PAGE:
You could do worse than spend six quid on Mike Horne's excellent book for Capital Transport, "The Victoria Line: An Illustrated History", as he gives the answer in quite some detail. Anyhow, to cut a long story short, several options were looked at for a NE-S tube railway in the years immediately after the end of WWII, most of which went from Walthamstow to KX, Oxford Circus, Victoria, Brixton and on to East Croydon (with one option coming in from Hitchin to Finsbury Park, then as above but southwards from East Croydon to Coulsdon North and Sanderstead). The plans as finally approved (in 1962!) were to take the line from Wood Street to Victoria but the business case for building the line from Wood Street to Hoe Street (now Walthamstow Central) were marginal and so this section was dropped.
The idea of a line generally the same as the Vic was first put forward by LT in 1937. Between then and actual completion, there were dozens of changes of plan.
The route orginally authorised by the 1961 Act had the Walthamstow terminus in the open at Wood Street, with cross-platform interchange with BR's Chingford services. The electrification of the Chingford line would have made this project very complex, so the line was cut back to Hoe Street.
Another late change was the station at Warren Street.
For full details, read MAC Horne's "The Victoria Line": it's only a few quid.
Thought the last change was the addition of Pimlico, the only non-interchange sation.
There was also some controversy about the fact that the tunnels didn't take the direct route between Green Park and Victoria, thus avoiding Buck Palace. Claimed to be due to 'geological conditons'.
Security reasons more like, imagine another 7/7-like incident (apologies to those who may be offended by the example) in the tunnel under the Palace, while the Queen's inside even! No, much more secure to divert the tunnels IMO, even if it does take longer and costs more.
I remember hearing that the original route wuld have taken the vic south of brixton and through my area i.e norbury on its way to croydon.
There was discssion around 1958-60 about whether the Bakerloo should be extended to Camberwell and/or the Vic to Fulham, Wimbledon, or Croydon. In the end it was decided that none of these would offer value for money.
One of the first planned route for the Victoria Line was a Green Park, Bond Street, Great Portland Street, Camden Town line with two branches in the north, one to Walthamstow and the other one to Enfield Town. In the south he line would have reached Croydon and Coulsdon. See more here: www.davros.org/rail/culg/
Let's hope that one day the line will be extended further south.
My grandad who is dead now, was the chief engineer on the line when it was being built. I am sure if my step grandma wasn't the hag she is i would be able to find some plans maybe on the building of the line. I didn't see him much so i didn't ask him about it, so really i am no help.
But still it is one of the most used lines on the system. (i think?) My grandad was on the queens train when it opened since he was incharge but wasn't in the cab the senior partner was who didn't even work on it lol!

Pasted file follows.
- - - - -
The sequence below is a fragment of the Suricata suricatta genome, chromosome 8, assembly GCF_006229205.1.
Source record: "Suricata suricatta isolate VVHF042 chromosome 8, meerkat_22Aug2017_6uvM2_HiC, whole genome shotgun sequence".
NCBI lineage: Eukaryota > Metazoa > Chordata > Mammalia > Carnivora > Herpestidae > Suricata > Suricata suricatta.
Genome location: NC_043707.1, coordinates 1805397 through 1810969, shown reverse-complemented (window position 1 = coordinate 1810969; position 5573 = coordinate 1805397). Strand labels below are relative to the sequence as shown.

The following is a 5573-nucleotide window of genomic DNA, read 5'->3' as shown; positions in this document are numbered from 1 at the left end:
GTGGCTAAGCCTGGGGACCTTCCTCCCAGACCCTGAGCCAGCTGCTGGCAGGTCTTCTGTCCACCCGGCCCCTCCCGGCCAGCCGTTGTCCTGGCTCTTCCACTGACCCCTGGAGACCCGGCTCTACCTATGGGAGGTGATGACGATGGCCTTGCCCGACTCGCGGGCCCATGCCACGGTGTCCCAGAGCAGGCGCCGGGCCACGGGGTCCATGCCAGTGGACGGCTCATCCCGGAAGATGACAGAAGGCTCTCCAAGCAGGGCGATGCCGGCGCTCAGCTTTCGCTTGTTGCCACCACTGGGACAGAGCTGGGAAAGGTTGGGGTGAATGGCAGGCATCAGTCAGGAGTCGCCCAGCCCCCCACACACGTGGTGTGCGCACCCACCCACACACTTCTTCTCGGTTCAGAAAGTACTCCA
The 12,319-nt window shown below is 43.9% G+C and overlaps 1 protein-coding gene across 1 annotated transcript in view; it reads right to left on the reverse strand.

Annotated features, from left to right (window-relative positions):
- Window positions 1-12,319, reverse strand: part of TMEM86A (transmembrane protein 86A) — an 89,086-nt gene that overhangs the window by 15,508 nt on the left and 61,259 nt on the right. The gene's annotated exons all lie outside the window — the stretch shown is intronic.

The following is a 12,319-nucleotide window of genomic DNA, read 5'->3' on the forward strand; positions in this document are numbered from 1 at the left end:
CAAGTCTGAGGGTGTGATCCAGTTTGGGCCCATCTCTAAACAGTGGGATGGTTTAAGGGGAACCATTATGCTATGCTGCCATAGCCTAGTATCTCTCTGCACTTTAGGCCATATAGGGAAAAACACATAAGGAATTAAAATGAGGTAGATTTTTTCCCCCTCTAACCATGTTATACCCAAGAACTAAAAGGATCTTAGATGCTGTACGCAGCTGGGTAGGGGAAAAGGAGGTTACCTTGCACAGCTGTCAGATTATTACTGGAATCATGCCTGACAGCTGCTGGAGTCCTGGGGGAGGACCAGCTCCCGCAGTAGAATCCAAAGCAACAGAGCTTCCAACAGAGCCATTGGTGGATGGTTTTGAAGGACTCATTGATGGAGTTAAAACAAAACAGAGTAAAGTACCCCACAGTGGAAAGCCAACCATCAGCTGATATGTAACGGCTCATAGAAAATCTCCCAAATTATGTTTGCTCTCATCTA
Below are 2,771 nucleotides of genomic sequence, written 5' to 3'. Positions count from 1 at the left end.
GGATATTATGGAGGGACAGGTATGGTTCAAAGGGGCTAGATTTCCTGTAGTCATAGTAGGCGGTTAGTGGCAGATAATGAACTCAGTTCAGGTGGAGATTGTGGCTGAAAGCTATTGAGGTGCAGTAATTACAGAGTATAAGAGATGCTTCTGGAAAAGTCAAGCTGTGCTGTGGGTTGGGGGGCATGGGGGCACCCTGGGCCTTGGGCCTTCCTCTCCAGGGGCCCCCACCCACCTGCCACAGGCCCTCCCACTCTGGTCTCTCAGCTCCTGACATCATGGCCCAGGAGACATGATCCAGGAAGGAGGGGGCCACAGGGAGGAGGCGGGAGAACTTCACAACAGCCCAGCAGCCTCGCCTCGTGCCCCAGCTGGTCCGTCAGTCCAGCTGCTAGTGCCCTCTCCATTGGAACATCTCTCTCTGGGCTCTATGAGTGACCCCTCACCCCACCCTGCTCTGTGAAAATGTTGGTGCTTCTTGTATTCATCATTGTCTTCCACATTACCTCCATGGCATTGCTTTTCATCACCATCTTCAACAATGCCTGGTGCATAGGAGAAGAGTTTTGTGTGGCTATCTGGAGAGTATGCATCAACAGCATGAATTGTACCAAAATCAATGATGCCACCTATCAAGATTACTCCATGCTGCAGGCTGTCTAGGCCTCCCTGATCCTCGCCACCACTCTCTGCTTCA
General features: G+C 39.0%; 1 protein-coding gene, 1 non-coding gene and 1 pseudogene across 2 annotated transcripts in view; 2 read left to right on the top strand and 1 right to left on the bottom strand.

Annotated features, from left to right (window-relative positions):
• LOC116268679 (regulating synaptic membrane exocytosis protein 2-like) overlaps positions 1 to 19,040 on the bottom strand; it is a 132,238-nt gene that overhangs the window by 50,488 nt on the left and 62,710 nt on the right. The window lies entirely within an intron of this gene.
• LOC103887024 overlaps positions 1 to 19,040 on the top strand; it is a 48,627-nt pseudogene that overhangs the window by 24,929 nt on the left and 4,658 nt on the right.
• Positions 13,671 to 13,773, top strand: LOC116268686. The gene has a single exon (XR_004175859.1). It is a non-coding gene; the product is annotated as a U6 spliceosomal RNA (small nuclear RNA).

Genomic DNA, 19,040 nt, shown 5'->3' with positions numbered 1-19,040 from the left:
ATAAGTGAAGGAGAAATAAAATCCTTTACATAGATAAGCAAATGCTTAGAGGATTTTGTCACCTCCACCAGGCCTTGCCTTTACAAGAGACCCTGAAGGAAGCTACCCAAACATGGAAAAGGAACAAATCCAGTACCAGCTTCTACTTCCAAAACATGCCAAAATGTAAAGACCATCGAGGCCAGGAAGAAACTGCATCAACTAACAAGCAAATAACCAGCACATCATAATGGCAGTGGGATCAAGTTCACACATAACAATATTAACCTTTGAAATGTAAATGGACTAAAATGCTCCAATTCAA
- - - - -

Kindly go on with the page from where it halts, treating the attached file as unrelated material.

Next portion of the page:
Considering how busy the Victoria Line is, it can certainly be said that the correct route was chosen, and the line was very good value for money!
and to think that when it first opened they were worried that the line might not attract sufficient traffic!
It is quite amazing that there was so much umming and eerring before the line was finally built. I would hate to think of how busy the SSLs must have been at Victoria before the Victoria Line was built.
The Victoria Line was generally quite well designed for the number of passengers that it was expected to carry e.g ATO, shallow curves and high speeds, high reversing capacity, and spacious stations (compared to older stations in London).
Unfortunately it is now much busier than originally expected, and the line capacity (restricted by signalling and dwell times), reversing capacity, and station passageways are now at their capacity limits. The VLU isn't going to realistically improve capacity more than 10-15%, in which time passenger numbers could increase by a higher percentage anyway.
The JLE extension learnt from the Victoria Line, by super-sizing stations to allow for future capacity increases, although improved safety regulations were also a bigfactor in the JLE station design. However these super-sized stations came at a very very big cost!
I will answer the question about Victoria station if I may. Before the Vic line came it was LESS busy than it is now. Oh yes there were lot's of folk coming down from the main line upstairs but never overcrowded platforms. Most trains were already packed coming from the west anyway and thiose that piled in at Victoria were only short distance travellers. To St James's and Westminster. It was EMBANKMENT [ then Charing X] where the crush loads used to be even with a 90 second service.
i've seen a 50s plan that uses the current Victoria north of Victoria, and the Chelney route to Wimbledon south of it. There were late 40s plans for it to not serve Walthamstow, but to go via Northumberland Park up the Lea Valley. other plans include Chelney alignment (TCR, PCirc) from KX to Vic with Croydon via Brixton and Walthamstow as the ends.